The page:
I had some small surface mount gold-white LEDs, and decided to use one as the signal lamp. It is rectangular rather than cylindrical, but is about the right size. I formed a triangular bracket from some unused nickel-silver etch and soldered it to the signal post, and one end of the LED to the top of the bracket. This formed bothan  electrical and a mechanical joint. Some very fine enamelled copper wire was soldered to the topmost terminal of the LED and runs down the post to the lampman's platform. The platform is actually a piece of thin double sided PCB. The lower face is soldered to the post with some more nickel-silver brackets. The top face is insulated from the post, and so the other end of the enamelled copper wire is soldered to it, as is the top end of the ladder. Electrical current for the LED therefore flows up the ladder, through the enamelled copper wire to the LED, and then down the signal post.

I used an old 4mm copper clad sleeper as a base for the signal, with the post passing through a hole drilled in the sleeper, and the lower end of the ladder through two smal holes. Both were soldered to the copper, again for both mechanical and electrical connection, the gap at the centre of the sleeper keeping them electrically separated.

A piece of nickel-silver was added to the top of the post for its cap, and some small backets from the MSE etch soldered to each side of a rail for the signal arm pivot wire to pass through. An MSE counterweight and bracket were made up and attached just below where the signal arm fits.

A pivot wire was soldered to a signal arm from the etch, and the arm and post were painted, sprayed with white primer, and then brush painted black and colour details. Some red and blue-green paint was mixed in some Krystal Klear PVA which was then added to form the spectacle plates in the holes in the signal arm.

The final bit of above ground work was to add the operating wires. This is a very fiddly job, requiring good right-angle bends in the wire and a lot of luck.

Below ground, I created a lever arm from some more PCB, pivoting on a wire pin through the two rails. The lower end of the operating wire passes through a small hole in the PCB. A couple more pins were soldered into holes drilled in the PCB to act as mechanical end stops, so the signal operating wire cannot be pulled or pushed further than required and thus causing damage.

The signal was then carefully glued into a hole in the baseboard, with the base covered with ballast and ground cover. I will probably regret not making it removeable when cleaning the track, but I have not found an unobtrusive detachable mounting method yet.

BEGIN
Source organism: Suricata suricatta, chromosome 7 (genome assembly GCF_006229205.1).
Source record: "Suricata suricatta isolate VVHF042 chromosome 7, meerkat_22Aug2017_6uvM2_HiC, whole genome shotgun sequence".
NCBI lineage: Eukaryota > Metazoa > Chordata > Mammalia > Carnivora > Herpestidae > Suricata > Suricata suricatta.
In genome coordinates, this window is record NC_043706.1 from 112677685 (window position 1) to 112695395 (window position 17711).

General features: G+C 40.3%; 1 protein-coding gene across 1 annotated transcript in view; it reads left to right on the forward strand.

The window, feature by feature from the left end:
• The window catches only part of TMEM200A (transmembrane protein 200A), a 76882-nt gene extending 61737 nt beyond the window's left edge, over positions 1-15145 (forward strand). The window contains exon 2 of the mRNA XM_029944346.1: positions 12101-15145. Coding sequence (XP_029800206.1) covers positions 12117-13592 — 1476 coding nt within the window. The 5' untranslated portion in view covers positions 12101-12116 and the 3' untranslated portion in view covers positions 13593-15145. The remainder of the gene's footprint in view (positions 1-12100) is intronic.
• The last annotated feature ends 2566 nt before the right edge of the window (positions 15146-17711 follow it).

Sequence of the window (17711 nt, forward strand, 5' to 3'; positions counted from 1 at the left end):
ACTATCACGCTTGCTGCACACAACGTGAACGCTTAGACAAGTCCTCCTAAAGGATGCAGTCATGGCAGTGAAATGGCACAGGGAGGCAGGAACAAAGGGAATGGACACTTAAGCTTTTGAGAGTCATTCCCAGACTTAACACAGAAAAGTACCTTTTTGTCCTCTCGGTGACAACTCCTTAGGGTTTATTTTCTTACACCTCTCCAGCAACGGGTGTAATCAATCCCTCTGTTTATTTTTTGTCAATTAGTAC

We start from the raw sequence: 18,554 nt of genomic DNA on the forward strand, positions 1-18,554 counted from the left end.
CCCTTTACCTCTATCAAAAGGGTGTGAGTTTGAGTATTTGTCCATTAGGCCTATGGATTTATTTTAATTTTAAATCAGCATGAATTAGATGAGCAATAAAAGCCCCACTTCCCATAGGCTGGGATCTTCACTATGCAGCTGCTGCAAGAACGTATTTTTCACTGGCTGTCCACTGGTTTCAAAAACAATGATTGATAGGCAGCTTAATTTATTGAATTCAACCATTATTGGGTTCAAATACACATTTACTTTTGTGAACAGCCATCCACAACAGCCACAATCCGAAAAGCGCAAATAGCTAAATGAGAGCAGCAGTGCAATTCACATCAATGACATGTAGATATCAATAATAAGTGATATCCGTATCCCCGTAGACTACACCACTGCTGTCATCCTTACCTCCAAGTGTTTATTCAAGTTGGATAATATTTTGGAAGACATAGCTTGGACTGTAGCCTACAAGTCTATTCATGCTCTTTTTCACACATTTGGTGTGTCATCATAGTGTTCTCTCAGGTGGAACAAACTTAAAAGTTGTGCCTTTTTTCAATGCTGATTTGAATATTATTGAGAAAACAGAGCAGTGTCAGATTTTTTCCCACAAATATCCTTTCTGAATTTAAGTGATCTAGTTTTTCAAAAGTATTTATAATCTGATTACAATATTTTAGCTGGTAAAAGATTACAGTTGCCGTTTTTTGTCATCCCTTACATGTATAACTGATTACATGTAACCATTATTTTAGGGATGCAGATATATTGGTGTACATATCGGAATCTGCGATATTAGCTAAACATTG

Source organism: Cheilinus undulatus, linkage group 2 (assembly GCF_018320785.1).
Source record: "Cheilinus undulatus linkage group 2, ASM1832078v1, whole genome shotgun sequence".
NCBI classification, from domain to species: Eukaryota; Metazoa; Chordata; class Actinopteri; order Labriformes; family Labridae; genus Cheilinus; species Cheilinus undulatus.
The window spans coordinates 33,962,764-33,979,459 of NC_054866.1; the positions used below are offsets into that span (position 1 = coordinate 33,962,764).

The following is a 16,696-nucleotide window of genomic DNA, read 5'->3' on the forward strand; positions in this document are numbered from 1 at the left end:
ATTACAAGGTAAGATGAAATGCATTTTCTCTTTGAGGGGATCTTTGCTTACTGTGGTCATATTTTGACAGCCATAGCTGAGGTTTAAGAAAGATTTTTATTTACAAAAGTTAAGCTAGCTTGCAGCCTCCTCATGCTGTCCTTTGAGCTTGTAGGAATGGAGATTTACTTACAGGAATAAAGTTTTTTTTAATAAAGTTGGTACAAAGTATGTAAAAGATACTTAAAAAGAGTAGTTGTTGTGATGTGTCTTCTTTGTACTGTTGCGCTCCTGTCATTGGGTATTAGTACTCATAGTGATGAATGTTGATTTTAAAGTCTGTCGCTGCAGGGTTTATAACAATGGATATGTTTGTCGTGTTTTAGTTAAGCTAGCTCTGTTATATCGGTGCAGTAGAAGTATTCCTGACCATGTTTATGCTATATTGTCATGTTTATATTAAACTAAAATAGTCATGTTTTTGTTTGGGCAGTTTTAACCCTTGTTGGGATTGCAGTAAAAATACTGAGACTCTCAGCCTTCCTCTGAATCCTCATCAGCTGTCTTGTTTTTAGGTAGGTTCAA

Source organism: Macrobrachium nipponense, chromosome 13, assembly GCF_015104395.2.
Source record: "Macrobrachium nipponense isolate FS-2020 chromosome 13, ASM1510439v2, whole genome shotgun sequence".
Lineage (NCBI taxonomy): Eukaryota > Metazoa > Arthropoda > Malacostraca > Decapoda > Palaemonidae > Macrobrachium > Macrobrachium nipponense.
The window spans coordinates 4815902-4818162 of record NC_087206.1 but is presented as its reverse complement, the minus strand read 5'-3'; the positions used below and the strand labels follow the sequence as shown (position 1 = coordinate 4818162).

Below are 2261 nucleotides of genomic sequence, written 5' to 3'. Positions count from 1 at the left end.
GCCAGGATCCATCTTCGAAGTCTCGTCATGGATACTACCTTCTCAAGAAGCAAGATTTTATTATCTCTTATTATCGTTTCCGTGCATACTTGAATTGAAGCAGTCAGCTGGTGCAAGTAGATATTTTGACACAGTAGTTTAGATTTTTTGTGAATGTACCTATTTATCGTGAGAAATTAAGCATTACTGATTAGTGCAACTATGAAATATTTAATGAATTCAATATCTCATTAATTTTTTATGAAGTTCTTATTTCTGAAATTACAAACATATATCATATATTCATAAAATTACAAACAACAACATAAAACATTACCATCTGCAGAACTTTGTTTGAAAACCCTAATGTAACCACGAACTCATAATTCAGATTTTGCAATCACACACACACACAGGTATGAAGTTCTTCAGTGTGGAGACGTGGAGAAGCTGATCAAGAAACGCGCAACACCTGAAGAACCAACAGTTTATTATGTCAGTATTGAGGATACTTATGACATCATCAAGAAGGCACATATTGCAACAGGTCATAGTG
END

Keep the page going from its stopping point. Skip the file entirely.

The final piece of the puzzle was the operating servo. One of the new design, 3D printed, Merg servo mounts was used, with the operating wire bent into a curious form to reach the lever arm below the signal. In the end, the operating movement was not as great as expected, and I could have got away with a smaller lever, but it works.

It is now configured into the Merg CBus system so that a single CBus event will raise the signal arm. This can be generated from a Merg CANCAB controller, or a simple push button on the control box I made to give simpler operation of the uncoupling magnets.

Any of the route setting events will lower the signal arm, so it should not be possible to forget returning the signal to danger before the next movement takes place.

Sunday, 22 June 2014

Some buildings for Freshwater

At the Basingstoke show, the only building on the layout was a Ratio SR concrete PW hut. There are only four other major buildings required to complete the layout, but all will need to be scratch built. I started trying to create drawings for the station building, using a 3D drawing package, but the more I did, the more I thought about 3D printing the building instead of using plasticard and printed paper as I had orginally intended. The complex decorative brickwork would be really difficult to reproduce using the traditional building methods, but should be pretty simple for 3D printing. However, the station building is complex and quite large, and would be an expensive experiment if 3D printing was not up to it. I therefore turned my attention to a smaller building - a corrugated iron shed that stood in the goods yard, and is visible in the background of several photos I have collected.